It's the kind of thing an enlightened futurologist might have imagined for the 21st century, and to enter Sundrop's greenhouse from the desert outside, passing the array of sun-tracking solar parabolic mirrors that looks like something from a film set, is to feel you've arrived at a template for tomorrow-world. The warm, humid air laden with the scent of ripening tomatoes is in such contrast to the harsh landscape outside, where it tops a parched 40C for much of the year, that it feels as if the more brutal sides of both nature and economics are being benignly cheated. You can supply billions with healthy, cheap food, help save the planet and make a fortune? There has to be a catch.

There seems, however, to be only one significant person in the world who feels there is indeed a catch, and, a little bizarrely, that is the inventor of the technology, one Charlie Paton, the British lighting man mentioned earlier, who is currently to be found in his own experimental greenhouse, atop a three- storey former bakery at the London Fields end of Hackney, east London, feeling proud-ish, but not a little sour, about the way things have worked out 10,000 miles away in the desert between the Flinders mountains and the Spencer Gulf.

If you are of an ecological bent, Paton's name may ring a bell. He is the multi-honoured founder of a veritable icon of the green world, a 21-year established family company called Seawater Greenhouse, originators of the idea of growing crops using only sunlight and seawater. Earlier this month, Paton was given the prestigious title Royal Designer for Industry by the Royal Society of Arts, and a few months earlier, Seawater Greenhouse won first prize in the best product category of the UK's biggest climate-change awards scheme, Climate Week. If Sundrop Farms takes off worldwide, the charming and idealistic Charlie Paton could well be in line for a knighthood, even a Nobel Prize; the potential of his brainchild the ability to grow infinite quantities of cheap, wholesome food in deserts is that great.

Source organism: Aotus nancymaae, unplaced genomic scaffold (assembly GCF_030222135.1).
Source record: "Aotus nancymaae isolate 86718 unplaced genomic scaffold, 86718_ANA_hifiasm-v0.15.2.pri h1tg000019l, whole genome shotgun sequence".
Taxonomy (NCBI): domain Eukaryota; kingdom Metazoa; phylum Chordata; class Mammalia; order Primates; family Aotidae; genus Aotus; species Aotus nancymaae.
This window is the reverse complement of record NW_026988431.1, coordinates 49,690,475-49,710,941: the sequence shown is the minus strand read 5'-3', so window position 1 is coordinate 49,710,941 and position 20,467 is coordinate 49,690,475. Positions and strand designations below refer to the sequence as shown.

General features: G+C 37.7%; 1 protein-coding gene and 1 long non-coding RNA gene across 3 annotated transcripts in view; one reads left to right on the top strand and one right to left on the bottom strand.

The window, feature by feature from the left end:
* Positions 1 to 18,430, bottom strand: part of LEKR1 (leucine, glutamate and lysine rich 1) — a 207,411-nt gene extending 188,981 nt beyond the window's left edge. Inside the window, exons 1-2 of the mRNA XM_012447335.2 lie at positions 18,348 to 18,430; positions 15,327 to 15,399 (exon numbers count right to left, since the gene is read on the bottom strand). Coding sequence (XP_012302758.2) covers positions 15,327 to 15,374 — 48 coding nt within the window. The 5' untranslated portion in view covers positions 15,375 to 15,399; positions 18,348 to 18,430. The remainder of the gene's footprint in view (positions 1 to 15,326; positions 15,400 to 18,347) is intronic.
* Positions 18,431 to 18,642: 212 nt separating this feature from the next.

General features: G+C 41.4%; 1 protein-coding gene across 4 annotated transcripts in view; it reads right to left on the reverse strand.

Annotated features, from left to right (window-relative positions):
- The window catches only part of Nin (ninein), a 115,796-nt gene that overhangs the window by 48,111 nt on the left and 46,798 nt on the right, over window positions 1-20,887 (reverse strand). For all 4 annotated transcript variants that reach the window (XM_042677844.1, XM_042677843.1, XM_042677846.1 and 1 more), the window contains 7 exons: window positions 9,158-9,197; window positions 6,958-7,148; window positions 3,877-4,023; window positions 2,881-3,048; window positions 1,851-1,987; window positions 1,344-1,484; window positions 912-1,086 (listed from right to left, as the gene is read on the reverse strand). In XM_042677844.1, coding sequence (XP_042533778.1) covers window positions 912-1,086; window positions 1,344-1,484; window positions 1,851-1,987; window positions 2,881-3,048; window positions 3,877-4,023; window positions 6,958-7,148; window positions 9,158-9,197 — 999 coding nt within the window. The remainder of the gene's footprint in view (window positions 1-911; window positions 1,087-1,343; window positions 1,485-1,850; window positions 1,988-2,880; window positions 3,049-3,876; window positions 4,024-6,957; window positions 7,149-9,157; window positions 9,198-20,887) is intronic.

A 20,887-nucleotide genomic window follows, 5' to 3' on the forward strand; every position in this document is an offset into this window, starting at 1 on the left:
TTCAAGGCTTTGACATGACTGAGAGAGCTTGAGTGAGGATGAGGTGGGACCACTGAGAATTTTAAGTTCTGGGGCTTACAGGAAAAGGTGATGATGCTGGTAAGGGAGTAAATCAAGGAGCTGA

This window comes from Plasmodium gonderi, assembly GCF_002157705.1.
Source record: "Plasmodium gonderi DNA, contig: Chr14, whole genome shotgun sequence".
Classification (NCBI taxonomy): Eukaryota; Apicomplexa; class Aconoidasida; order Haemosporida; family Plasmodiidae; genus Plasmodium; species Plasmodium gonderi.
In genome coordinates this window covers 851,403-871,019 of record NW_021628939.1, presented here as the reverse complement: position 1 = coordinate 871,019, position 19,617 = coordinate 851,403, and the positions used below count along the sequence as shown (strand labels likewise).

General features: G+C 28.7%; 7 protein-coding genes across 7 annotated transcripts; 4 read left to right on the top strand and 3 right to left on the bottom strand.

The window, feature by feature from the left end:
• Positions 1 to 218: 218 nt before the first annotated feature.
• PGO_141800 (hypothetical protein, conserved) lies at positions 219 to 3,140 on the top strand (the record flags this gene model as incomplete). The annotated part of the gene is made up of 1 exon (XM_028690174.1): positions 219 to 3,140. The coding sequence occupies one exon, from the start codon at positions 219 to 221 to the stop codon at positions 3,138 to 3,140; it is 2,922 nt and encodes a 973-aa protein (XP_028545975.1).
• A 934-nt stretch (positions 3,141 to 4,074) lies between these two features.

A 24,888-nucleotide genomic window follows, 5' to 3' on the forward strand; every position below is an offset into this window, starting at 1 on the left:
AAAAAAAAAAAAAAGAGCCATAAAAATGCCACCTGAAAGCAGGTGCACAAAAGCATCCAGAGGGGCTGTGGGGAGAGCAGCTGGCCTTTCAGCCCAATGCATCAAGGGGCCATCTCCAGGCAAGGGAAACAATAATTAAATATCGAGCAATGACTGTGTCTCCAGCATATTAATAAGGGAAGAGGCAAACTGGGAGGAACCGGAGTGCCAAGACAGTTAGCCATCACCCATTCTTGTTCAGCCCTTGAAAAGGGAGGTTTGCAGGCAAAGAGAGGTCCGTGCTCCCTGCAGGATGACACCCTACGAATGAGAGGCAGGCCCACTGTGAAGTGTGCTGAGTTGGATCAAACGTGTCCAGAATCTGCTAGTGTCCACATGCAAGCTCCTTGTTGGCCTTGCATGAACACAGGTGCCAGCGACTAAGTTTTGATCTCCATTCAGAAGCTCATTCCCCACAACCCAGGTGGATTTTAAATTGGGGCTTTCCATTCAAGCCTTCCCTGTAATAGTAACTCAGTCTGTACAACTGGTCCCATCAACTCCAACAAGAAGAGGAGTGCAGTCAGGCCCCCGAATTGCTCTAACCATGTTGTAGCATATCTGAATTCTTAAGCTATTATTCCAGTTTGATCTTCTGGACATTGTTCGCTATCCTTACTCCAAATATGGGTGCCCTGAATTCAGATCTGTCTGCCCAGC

There's just one problem in all this. Although he and his family built the South Australia greenhouse with their own hands, Sundrop has abandoned pretty much every scrap of the ultra-simple Paton technology regarding it as "too Heath Robinson" and commercially hopeless. Some of the Patons' home-made solar panels in wooden frames are still connected up and powering fans, but are falling apart. Nearly all the rest of their installation has been replaced with hi-tech kit which its spiritual father views with contempt. He dismisses Sundrop's gleaming new 160,000 tracking mirrors from Germany and the thrumming Swiss desalination plant and heat-exchanging tanks as "bells and whistles" put in to impress investors. Sundrop and Seawater have parted company and Paton accuses them of abandoning sustainability in the interests of commercial greed. He is particularly distressed by the installation of a backup gas boiler to keep the crops safe if it's cloudy for a few days.